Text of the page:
Research Output
Evaluating book and hypertext: analysis of individual differences.
  This thesis investigates the usability of an 800 page textbook compared with a hypertext
version containing the same information. Hypertext is an interesting new medium in that it is
seen as possessing advantages as both delivery technology that influence cost and access to
information and design technology influencing student achievement. Unfortunately the
proclamations of its advocates have usually exceeded empirical findings. Also, rapid advances
in both hardware and software are necessitating the frequent re-evaluation of contemporary
In addition to an up-to-date evaluation of the relative performance of book and hypertext
supporting set tasks, the research reported in this thesis also sought to specifically analyse the
potential role individual differences could play within media evaluation. To do this the
cognitive styles and spatial ability of 57 postgraduate student volunteers, from two computer
related diplomas, were measured. Half the subjects were then randomly assigned to a Book
group and half to a Hypertext group. Each group was then allocated the same amount of time
to complete two separate tasks: 1) short answer questions analysing the basic information
retrieval potential of each medium, and one week later 2) four open-ended short essay
questions. Surprisingly, subjects assigned to the Book group performed significantly better
than those assigned to the Hypertext group for Task 1. The mean academic performance of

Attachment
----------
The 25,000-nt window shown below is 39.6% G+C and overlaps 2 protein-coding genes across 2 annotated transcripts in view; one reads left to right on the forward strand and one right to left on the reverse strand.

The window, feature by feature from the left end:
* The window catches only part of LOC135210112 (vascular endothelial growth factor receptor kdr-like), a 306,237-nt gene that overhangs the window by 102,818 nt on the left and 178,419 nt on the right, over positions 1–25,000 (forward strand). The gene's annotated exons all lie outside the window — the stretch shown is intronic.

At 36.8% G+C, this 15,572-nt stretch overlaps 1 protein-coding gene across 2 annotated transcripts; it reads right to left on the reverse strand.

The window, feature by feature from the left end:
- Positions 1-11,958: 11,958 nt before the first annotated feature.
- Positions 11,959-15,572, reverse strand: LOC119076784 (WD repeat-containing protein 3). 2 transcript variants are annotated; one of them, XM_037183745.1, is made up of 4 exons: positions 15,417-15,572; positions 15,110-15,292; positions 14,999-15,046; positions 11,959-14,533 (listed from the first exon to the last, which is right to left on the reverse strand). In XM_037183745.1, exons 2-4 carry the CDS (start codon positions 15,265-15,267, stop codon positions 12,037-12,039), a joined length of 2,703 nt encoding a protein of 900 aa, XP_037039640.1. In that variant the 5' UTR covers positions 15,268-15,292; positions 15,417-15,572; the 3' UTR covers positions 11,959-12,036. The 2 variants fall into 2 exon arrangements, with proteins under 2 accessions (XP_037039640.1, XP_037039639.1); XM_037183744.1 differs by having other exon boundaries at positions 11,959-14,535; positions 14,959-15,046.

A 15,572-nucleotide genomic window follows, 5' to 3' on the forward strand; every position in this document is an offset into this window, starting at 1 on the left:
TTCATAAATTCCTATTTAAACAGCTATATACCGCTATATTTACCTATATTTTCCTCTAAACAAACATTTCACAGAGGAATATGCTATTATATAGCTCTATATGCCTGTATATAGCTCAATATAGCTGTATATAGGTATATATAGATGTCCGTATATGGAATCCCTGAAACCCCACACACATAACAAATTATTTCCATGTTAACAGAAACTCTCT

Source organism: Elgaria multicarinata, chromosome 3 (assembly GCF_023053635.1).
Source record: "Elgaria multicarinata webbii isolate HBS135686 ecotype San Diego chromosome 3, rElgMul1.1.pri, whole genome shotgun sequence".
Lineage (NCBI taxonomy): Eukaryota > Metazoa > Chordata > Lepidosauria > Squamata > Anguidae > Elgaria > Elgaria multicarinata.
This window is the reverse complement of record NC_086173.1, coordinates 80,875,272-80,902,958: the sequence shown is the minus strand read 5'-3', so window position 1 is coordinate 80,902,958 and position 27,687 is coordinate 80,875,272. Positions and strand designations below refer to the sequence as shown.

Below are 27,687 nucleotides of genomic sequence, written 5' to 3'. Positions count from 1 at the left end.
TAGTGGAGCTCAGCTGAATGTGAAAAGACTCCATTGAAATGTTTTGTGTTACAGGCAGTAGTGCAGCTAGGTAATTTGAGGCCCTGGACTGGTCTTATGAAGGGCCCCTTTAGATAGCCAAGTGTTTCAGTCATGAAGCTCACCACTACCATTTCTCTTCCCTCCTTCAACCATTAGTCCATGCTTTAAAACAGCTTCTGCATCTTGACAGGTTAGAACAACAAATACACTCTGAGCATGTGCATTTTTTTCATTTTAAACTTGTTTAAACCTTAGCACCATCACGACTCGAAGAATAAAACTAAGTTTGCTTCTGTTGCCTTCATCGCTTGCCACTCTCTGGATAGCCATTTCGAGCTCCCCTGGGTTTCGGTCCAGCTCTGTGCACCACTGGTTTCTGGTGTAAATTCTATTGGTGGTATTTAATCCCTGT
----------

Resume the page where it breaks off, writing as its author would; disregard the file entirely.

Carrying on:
subjects (the mean mark obtained over the 8 modules of their diploma) predicted most
variance in Task 1 performance for both groups. However, with Task 2, the cognitively more
demanding exercise, none of the measured individual differences could significantly predict
the scores of subjects. Another surprising finding, given that all subjects were studying
computing, was that the amount of prior computing experience was found to approach
significance for those subjects assigned to Hypertext for Task 1. Given the ease with which
this particular individual difference could be manipulated it was decided to run a second
experiment employing -subjects with more experience of the Hypertext system used. The
results from this second cohort showed no significant differences in score for either task
between Book or Hypertext. However, as the more qualitative data from a questionnaire
showed, there are a large number of different factors and issues that contribute to the ultimate
acceptability of one medium compared with the other.
The thesis concludes by recommending a number of possible avenues for future research
looking at the role hypertext has to play in the construction of hyperlibraries and Virtual
Learning Environments.

  • Type:


  • Date:

    31 December 2001

  • Publication Status:


  • Library of Congress:

    QA76 Computer software

  • Dewey Decimal Classification:

    005.437 User interfaces


Wilkinson, S. Evaluating book and hypertext: analysis of individual differences. (Thesis). Edinburgh Napier University. Retrieved from



Hypertext; digital technology; design technology; Virtual Learning Environments;

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